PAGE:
Serena Williams had a rough childhood growing up in Compton, California and says this about concentration, “If you can keep playing tennis when somebody is shooting a gun down the street, that’s concentration.”

When asked about being lucky, Serena said:

“Luck has nothing to do with it, because I have spent many, many hours, countless hours, on the court working for my one moment in time, not knowing when it would come.”

There’s a lot of noise out there (maybe not often gunshots), but you have to ignore it. There’s Facebook, Instagram, and Twitter; and people sharing photos of their recent backpacking trip across Asia, their recent engagement, or their new dream job. Ignore all of that.

While other people are focused on what everyone else is doing, you have to stay focused on what you’re doing.

Focus on your career path. The jobs you want. The goals you have. Focus.

10. Richard Branson: Never look back in regret — move on to the next thing.

Richard Branson observes, “The amount of time people waste dwelling on failures, rather than putting that energy into another project, always amazes me. I have fun running ALL the Virgin businesses — so a setback is never a bad experience, just a learning curve.”

His mother also taught him the importance of moving on to the next thing.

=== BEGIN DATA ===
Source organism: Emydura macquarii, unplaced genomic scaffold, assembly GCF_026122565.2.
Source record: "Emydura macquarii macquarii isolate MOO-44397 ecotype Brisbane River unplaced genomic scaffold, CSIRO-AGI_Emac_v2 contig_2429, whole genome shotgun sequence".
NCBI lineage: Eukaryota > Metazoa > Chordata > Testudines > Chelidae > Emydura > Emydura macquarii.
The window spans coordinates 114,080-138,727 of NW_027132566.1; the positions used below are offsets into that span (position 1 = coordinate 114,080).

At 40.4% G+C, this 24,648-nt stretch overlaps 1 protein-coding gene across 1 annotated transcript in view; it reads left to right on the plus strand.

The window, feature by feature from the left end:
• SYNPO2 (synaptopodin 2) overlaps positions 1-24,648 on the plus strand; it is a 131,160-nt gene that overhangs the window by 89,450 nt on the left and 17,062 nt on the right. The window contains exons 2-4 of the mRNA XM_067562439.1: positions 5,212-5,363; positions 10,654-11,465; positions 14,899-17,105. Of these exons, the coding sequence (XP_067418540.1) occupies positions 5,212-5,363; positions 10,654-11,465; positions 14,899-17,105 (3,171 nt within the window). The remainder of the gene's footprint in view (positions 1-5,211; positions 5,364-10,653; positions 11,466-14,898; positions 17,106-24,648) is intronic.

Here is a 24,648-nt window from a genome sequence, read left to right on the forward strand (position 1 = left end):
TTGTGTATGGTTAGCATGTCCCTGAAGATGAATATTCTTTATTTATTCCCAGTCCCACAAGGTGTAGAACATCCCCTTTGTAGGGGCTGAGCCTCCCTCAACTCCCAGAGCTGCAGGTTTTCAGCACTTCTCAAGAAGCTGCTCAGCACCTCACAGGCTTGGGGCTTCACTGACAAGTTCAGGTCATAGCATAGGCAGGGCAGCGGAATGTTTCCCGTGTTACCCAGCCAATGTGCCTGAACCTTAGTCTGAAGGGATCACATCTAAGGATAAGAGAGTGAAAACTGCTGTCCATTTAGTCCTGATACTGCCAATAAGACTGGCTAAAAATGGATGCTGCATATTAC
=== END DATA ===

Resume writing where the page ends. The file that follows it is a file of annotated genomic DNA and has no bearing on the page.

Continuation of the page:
When you apply for jobs, or even make a mistake at work, don’t get frustrated, don’t regret it. Move forward to the next application. Focus on the next project. It’s all a part of the learning process.

The time you spend frustrated and regretful is wasted time.

11. Beyoncé: Surround yourself with hard-working and talented friends.

Queen Bey shines much more prominently than her former bandmates from Destiny’s Child. The unfortunate thing is that they’re often compared.

In our lives, we’ll find ourselves comparing our success to people who are much more successful, and well, it makes us feel terrible. However, if Kelly Rowland can accept that being friends with Beyoncé makes her shine more, not less, we can learn something from that.

By being friends with hardworking and talented people, instead of competing with them, you’ll further push your career forward.

Working with the best will only make you better.

12. Arianna Huffington: Don’t work too hard.

Contrary to what many people believe, it’s important to not work too hard. Arianna Huffington learned this the hard way when she burned out, collapsed from exhaustion, hit her head, broke her cheekbone, and woke up in a puddle of blood.